Irony vs. Coincidence
Ironically, the term ironic is often misused.  Most of the time when people say something is ironic, what they really mean is it was coincidental.  Irony is when something happens that would not be expected based on the intrinsic circumstances of the situation.  For instance, a fire station catching on fire and burning down is ironic.  However, someone being convicted of murder 10 years to the day after the murder happened is just coincidence.  There's nothing special about that day that would make you think they would or would not be convicted, so it's just a coincidence that it happened on that day.  Only use ironic when it's something that on its face would seem contradictory or paradoxical; otherwise, use coincidental.  By the way, most of the things in Alannis Morisette's song "Ironic" are coincidental, not ironic.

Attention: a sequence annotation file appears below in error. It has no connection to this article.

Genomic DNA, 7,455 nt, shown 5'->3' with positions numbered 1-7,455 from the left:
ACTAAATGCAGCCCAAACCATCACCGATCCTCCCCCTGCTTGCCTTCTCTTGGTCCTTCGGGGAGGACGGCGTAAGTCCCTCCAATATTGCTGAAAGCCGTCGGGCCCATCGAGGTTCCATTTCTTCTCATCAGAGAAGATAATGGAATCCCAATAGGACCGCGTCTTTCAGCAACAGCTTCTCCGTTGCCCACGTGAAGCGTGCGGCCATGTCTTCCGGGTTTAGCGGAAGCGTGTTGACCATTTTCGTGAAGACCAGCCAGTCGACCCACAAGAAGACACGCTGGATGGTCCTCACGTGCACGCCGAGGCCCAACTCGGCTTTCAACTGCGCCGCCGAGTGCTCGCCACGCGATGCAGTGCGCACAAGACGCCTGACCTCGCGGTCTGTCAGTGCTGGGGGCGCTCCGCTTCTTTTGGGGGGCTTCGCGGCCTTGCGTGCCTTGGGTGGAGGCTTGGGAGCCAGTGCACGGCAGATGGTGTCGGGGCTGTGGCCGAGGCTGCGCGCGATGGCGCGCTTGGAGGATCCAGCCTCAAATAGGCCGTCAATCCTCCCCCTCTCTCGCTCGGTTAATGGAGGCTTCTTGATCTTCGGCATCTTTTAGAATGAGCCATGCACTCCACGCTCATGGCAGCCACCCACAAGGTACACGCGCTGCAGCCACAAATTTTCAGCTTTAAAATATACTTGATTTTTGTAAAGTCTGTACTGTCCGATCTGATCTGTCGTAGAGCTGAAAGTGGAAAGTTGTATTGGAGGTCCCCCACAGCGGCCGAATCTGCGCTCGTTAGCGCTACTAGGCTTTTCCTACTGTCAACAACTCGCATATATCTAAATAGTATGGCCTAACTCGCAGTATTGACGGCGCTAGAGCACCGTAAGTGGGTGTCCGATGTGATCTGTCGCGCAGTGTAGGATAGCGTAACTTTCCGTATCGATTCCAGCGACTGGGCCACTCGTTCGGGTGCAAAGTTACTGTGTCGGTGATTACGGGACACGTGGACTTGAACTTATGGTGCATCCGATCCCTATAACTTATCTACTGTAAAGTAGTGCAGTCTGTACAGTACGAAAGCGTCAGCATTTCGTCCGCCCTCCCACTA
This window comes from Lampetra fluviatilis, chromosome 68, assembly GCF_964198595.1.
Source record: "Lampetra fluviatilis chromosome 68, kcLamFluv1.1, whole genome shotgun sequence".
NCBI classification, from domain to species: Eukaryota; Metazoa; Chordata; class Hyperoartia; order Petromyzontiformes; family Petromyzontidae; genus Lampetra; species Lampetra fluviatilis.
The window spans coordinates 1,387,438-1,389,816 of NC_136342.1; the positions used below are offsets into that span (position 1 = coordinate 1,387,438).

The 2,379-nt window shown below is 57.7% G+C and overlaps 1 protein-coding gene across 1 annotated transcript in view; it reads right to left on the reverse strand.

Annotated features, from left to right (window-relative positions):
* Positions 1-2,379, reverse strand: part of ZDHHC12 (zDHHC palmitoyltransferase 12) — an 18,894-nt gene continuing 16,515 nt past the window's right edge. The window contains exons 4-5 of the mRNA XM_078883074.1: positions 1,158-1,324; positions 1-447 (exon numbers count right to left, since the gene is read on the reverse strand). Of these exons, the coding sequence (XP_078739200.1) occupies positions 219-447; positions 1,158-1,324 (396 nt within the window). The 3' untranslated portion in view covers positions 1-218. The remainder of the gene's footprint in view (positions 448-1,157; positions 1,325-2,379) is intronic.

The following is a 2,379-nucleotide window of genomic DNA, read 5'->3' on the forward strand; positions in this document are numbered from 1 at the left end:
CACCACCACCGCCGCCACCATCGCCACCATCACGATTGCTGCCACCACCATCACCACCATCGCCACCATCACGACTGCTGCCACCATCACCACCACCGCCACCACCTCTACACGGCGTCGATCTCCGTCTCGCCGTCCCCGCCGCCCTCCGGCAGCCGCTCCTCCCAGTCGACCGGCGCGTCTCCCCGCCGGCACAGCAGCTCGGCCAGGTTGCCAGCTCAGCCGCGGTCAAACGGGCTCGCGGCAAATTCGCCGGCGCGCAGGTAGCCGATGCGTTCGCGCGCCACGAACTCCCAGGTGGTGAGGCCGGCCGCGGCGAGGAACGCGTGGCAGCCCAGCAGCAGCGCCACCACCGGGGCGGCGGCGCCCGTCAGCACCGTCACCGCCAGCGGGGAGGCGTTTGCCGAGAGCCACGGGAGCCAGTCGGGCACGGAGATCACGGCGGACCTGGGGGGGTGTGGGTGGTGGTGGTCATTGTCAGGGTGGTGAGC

Literally
Lots of people say things like I literally died when he told me that.  Really?  You literally died?  If so, then you wouldn't be talking about it because you'd be dead.  When you stick the word literally into a sentence, it's supposed to mean that whatever you're saying is exactly what happened (usually something unexpected.)  But the word has been literally misused by literally so many people for literally so long now that some dictionaries now literally include a definition literally equating the word to the real word that people should use: virtually.

.75
This is really more of a math faux pas than a grammar one.  Whenever I see a sign or menu in a restaurant or store listing something for "